In our previous work, we have designed a robotic hand exoskeleton for rehabilitation of the wrist and MCP joint, to synchronize wrist extension with finger-flexion and wrist-flexion with finger extension [28]. It is a prototype device with the potential of being simple and easy to operate exoskeleton rehabilitation device for low-resource settings in the future. The exoskeleton targets spasticity through a synergy-based rehabilitation approach while also maintaining patient-initiated therapy through residual muscle activity for maximizing voluntary effort. The lightweight and portable device indicated an improvement in quantitative motor clinical outcomes in patients with chronic stroke [28].

The aim of the present study was twofold. The first objective was to assess the clinical effectiveness of the novel robotic-exoskeleton device [28] and the second is a comparison of its clinical effectiveness with conventional upper-limb rehabilitation. There is a considerable amount of literature documented for neurorehabilitation robots that takes into account the specific, repetitive, and timed movement goals [29] with maximizing voluntary residual muscle activity, real-time visual performance biofeedback, and proprioceptive feedback for sensorimotor integration. These features might give the robotic-therapy a notch over dose-matched conventional therapy [3031]. As the exoskeleton device also has these features [28], thus, we hypothesized that exoskeleton-based rehabilitation therapy might also encourage clinically relevant neuroplasticity with expected better clinical outcomes for distal joints in patients with stroke than the dose-matched conventional rehabilitation.[…]

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[Abstract] Evidence for a Window of Enhanced Plasticity in the Human Motor Cortex Following Ischemic Stroke

Abstract

Background

In preclinical models, behavioral training early after stroke produces larger gains compared with delayed training. The effects are thought to be mediated by increased and widespread reorganization of synaptic connections in the brain. It is viewed as a period of spontaneous biological recovery during which synaptic plasticity is increased.

Objective

To look for evidence of a similar change in synaptic plasticity in the human brain in the weeks and months after ischemic stroke.

Methods

We used continuous theta burst stimulation (cTBS) to activate synapses repeatedly in the motor cortex. This initiates early stages of synaptic plasticity that temporarily reduces cortical excitability and motor-evoked potential amplitude. Thus, the greater the effect of cTBS on the motor-evoked potential, the greater the inferred level of synaptic plasticity. Data were collected from separate cohorts (Australia and UK). In each cohort, serial measurements were made in the weeks to months following stroke. Data were obtained for the ipsilesional motor cortex in 31 stroke survivors (Australia, 66.6 ± 17.8 years) over 12 months and the contralesional motor cortex in 29 stroke survivors (UK, 68.2 ± 9.8 years) over 6 months.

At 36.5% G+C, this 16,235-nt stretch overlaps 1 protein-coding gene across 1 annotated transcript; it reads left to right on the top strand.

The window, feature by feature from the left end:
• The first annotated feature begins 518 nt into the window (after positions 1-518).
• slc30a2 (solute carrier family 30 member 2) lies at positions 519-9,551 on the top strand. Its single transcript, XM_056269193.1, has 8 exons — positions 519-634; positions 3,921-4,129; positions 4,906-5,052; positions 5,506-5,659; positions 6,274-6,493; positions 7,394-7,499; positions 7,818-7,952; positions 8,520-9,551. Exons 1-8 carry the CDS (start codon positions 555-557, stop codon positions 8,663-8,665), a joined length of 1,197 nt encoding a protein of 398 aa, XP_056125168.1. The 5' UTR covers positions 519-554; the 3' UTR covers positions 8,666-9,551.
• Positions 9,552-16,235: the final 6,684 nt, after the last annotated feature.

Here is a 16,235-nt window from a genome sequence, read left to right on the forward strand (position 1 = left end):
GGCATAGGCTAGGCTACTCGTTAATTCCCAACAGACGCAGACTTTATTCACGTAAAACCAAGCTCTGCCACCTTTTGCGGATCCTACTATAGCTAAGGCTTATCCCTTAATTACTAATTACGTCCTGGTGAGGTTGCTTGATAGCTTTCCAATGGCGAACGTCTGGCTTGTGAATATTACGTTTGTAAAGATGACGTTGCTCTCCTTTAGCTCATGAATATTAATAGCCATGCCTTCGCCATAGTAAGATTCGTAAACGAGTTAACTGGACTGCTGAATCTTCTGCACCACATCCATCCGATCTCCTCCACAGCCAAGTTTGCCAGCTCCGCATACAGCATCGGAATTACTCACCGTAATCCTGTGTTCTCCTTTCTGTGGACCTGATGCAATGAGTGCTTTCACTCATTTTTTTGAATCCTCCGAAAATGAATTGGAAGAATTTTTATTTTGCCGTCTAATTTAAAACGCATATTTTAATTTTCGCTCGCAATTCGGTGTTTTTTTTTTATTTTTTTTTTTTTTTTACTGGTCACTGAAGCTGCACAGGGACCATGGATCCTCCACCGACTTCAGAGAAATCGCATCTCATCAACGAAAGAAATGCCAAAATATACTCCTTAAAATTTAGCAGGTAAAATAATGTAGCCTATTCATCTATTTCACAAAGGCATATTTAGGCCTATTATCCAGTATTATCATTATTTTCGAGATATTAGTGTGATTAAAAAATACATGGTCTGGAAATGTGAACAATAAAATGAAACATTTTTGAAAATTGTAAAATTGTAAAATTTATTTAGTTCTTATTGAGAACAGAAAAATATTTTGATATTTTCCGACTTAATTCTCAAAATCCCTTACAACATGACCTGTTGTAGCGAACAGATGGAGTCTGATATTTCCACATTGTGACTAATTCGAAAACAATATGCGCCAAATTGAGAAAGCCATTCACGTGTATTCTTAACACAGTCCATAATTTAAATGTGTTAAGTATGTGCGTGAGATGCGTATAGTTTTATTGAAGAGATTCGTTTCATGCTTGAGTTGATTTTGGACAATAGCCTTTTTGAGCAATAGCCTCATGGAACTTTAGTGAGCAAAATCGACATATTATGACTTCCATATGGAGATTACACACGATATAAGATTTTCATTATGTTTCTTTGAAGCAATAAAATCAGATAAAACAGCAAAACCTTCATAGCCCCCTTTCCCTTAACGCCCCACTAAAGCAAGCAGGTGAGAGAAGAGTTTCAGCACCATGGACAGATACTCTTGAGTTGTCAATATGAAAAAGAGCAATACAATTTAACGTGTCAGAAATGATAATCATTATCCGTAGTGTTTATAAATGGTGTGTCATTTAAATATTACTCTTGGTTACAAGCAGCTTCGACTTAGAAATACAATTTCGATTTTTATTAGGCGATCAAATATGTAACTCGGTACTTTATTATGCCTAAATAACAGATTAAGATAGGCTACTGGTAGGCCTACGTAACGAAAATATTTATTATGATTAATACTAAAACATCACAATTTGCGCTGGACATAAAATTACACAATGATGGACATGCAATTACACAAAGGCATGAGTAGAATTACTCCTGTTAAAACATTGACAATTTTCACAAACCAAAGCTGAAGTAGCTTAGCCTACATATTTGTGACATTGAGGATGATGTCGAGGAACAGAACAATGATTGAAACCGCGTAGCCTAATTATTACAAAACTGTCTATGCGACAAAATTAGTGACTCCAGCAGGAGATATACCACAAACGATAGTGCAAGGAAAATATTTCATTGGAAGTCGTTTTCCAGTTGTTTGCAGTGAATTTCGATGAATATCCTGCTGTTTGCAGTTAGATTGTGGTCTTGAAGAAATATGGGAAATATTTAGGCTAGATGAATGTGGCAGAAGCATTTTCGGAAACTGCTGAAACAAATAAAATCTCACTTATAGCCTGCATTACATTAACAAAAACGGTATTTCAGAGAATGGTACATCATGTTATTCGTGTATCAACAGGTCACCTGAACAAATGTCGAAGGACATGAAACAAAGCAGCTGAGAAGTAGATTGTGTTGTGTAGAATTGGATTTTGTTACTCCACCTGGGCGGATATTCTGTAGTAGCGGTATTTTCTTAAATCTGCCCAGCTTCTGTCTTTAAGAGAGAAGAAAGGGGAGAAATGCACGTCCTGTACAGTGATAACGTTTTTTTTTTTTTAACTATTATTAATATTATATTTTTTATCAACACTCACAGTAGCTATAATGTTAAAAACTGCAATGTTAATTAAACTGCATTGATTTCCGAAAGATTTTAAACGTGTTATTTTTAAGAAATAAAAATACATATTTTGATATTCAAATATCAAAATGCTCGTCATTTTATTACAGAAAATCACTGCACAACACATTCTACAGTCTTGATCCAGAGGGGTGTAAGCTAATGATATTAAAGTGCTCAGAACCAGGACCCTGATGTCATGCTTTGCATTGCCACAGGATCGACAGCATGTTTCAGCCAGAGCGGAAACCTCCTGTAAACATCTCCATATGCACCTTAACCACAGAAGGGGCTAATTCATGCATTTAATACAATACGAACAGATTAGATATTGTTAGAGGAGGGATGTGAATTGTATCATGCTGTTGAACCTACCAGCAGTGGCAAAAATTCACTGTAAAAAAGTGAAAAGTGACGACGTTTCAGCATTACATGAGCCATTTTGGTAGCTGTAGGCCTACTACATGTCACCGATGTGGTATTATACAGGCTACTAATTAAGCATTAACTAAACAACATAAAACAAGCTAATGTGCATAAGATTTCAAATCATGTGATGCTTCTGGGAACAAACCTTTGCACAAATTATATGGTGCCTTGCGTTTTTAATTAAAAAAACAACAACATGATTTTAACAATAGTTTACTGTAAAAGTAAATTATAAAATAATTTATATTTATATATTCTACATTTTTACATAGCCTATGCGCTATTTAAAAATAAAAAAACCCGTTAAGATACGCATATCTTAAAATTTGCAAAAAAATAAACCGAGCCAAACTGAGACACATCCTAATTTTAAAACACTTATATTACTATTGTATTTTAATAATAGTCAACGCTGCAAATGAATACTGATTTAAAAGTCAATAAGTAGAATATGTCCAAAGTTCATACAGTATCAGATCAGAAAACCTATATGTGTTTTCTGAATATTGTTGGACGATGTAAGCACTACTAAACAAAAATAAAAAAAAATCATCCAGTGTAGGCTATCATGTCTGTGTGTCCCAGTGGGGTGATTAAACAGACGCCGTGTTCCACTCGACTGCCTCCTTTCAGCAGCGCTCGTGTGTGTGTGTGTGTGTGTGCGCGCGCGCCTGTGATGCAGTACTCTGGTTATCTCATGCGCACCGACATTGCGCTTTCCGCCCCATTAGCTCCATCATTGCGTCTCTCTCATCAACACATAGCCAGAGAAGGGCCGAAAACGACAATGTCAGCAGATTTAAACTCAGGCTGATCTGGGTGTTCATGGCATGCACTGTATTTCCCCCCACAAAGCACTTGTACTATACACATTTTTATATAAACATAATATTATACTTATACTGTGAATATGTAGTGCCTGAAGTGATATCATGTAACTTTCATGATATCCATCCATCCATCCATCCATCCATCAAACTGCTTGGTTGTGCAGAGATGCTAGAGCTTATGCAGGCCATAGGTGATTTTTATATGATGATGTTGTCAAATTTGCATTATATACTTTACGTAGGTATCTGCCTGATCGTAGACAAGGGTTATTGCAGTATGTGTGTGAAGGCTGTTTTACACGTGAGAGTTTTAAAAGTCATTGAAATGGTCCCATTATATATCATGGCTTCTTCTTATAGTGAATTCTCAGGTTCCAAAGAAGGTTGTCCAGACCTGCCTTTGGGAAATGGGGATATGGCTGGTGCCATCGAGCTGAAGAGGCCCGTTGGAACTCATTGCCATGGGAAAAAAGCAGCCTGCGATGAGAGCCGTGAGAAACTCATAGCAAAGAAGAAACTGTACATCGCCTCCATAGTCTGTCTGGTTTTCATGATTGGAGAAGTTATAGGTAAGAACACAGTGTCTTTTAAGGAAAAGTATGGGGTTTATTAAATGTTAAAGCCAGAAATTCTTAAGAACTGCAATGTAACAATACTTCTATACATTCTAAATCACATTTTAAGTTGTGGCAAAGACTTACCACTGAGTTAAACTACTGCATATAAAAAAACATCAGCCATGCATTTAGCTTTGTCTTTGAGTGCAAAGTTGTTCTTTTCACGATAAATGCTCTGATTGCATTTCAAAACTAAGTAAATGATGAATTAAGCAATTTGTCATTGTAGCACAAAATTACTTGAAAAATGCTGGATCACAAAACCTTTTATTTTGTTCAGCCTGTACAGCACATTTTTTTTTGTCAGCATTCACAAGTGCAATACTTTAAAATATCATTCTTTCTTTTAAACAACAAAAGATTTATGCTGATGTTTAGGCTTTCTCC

Results

Depression of cortical excitability by cTBS was most prominent shortly after stroke in the contralesional hemisphere and diminished over subsequent sessions (P = .030). cTBS response did not differ across the 12-month follow-up period in the ipsilesional hemisphere (P = .903).

Conclusions

Our results provide the first neurophysiological evidence consistent with a period of enhanced synaptic plasticity in the human brain after stroke. Behavioral training given during this period may be especially effective in supporting poststroke recovery.

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[ARTICLE] A novel glasses-free virtual reality rehabilitation system on improving upper limb motor function among patients with stroke: a feasibility pilot study – Full Text

Abstract

Background

Virtual reality (VR) technology is increasingly used in stroke rehabilitation. This study aimed to investigate the effectiveness of using the glasses-free VR training to improve motor function of upper limb in patients with stroke.

Methods

Twelve patients with stroke were recruited to participate in the intervention of 3 weeks. At the baseline and post intervention, two times of evaluation including Fugl-Meyer upper-extremity scale (FMS-UE), transcranial magnetic stimulation (TMS) measurement and motion evaluation were performed.

Results

No significant difference was observed between two groups at baseline evaluation. After the intervention, the FMS-UE scores presented a greater improvement in the VR group compared with the control group. TMS measurement showed that there was significant difference in cortex latency and central motor conduction time between two groups after the intervention, but no significant difference in the amplitude of motor event potential was observed. In addition, there was a significant correlation between game scores and FMS-UE scores.

Conclusions

The novel glasses-free VR training was at least as effective as conventional occupational therapy in upper limb motor function, improving nerve conduction time and corticospinal excitability in patient with stroke.

1. Introduction

Stroke is among the leading cause of long-term disability with up to 85% of patients with stroke experience upper limb motor deficits [1]. Motor function of upper limb, in particular the hand function, occupies more than 60% of the physical function for an individual [2]. However, the recovery of upper limb motor function post stroke is clinical challenging, and the outcomes of upper limb rehabilitation remains unsatisfactory [1]. The loss of control input from the brain is believed to be a contributor to muscle spasm and flaccid paresis, leading to the difficulty in performing daily activities and reduced quality of life among patients with stroke [3]. Additionally, early literature also suggested that there was a significant descending information flow which potentially reflected the recruitment of motor neurons from the supplementary motor area [4]. Thus, the recovery of the corticospinal pathway is likely to be a precondition of motor function improvement for patients with stroke [4,5].